It is interesting how a small step can lead one in a new direction—in this case, from public relations writer to technical writer and more!
When I moved to California from Boston, after only two months, I landed a technical writing and editing job—Christmas week!
I interviewed with a placement agency. Then I met the client—an environmental engineering consulting firm. Showing my writing samples impressed my interviewer, who was the hiring manager. She brightened up when I showed her a position paper I wrote—my closest sample of technical writing in my portfolio—which I wrote as a public relations writer at an insurance company on a technical issue. That position paper was the piece that convinced my hiring manager to hire me.
I worked there for six years writing and editing technical reports and proposals. In the last three years, I wrote only proposals—sometimes for two days straight (yes, 48 hours in the office). One time, ours and adjacent business buildings lost power so another technical writer and I spent the weekend putting together a proposal on laptops—without WIFI!
Another time, another technical writer had to get a proposal to Yucaipa, CAby 5 p.m.—more than 60 miles away! At 2 p.m., the courier says that he is leaving because he can not guarantee delivery to Yucaipaby 5 p.m. So the other technical writer and I grab the keys to a company car without signing out for it, get on the freeway, into the carpool lane going 20 mph, on a Friday afternoon of Memorial Day Weekend! We get to Yucaipa at 4:50 p.m., which had few sidewalks or people, arrive at the client’s building, with an empty parking lot, and notice an employee going out the back door. We convince him to p-l-e-a-s-e just get the time stamp on the proposalbefore 5 p.m., which he did at seeing desperation across our faces.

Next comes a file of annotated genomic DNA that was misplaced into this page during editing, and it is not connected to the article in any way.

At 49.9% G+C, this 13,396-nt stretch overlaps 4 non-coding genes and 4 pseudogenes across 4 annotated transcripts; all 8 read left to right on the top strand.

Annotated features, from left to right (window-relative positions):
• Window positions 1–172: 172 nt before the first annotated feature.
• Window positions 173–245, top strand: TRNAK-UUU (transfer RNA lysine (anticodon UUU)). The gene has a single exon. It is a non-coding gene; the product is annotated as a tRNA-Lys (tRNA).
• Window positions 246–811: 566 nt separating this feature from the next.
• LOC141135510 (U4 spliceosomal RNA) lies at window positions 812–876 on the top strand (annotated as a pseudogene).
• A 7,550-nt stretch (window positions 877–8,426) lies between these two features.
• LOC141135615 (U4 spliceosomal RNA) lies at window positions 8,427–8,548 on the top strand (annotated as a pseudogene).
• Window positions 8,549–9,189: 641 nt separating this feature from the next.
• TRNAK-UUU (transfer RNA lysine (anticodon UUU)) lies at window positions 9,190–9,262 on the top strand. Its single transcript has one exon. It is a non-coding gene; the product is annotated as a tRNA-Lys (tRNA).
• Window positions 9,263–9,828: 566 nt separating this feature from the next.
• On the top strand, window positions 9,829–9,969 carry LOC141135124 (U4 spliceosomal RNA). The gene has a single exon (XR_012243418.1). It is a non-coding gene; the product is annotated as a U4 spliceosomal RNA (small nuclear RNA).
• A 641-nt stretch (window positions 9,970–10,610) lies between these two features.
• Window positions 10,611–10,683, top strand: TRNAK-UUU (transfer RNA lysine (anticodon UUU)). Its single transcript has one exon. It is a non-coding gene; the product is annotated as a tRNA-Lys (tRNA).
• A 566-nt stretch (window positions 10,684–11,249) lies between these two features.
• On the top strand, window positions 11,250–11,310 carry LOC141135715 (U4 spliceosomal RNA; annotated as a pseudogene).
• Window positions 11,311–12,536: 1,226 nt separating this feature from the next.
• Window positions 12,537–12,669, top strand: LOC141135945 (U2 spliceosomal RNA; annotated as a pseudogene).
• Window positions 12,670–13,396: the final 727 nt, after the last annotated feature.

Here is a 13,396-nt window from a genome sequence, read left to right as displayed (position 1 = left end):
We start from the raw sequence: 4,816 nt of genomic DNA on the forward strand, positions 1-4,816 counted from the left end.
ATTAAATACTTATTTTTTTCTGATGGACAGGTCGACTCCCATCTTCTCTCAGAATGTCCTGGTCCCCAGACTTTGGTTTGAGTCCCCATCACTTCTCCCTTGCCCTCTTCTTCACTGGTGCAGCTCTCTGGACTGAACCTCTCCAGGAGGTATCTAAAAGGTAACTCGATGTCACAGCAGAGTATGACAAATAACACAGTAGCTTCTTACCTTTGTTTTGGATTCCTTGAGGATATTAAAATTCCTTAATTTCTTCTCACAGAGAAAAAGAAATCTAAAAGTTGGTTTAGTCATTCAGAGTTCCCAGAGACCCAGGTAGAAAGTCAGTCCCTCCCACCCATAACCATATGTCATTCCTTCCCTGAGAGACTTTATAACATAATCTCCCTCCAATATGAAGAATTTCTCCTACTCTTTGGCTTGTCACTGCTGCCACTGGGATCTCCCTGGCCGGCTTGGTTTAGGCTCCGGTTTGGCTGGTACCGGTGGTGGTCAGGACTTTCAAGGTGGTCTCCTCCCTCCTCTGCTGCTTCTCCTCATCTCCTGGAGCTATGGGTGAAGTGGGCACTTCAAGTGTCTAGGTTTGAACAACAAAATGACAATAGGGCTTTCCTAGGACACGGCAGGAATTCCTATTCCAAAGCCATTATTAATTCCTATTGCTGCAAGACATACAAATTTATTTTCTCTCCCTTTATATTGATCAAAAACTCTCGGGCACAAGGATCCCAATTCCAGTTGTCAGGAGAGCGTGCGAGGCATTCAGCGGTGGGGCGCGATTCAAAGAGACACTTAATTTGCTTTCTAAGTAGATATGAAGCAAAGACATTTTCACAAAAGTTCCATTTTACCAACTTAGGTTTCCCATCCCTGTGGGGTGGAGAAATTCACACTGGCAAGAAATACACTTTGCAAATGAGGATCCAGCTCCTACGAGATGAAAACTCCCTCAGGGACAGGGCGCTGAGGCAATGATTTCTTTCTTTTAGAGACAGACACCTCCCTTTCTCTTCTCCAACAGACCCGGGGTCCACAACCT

Another time, just before I was laid off, I coordinated a team of engineers, scientists, planners, a graphics designer, a word processor together with the project manager to produce our first desktop-published proposal and our largest proposal ever from that office—the process took 14 straight days of 10- to 12-hour days.
So after that project and more than 200 fast-track proposals, Standard Forms (SF) 254/255, and statements of qualifications in the previous three years, plus numerous reports like feasibility studies—I was relieved to be laid off!
One day in the following week, I went to meet, get a photo with, and get a book autographed by, the author Dean Koontz—one of my favorite authors and a great way to start a week free of deadlines!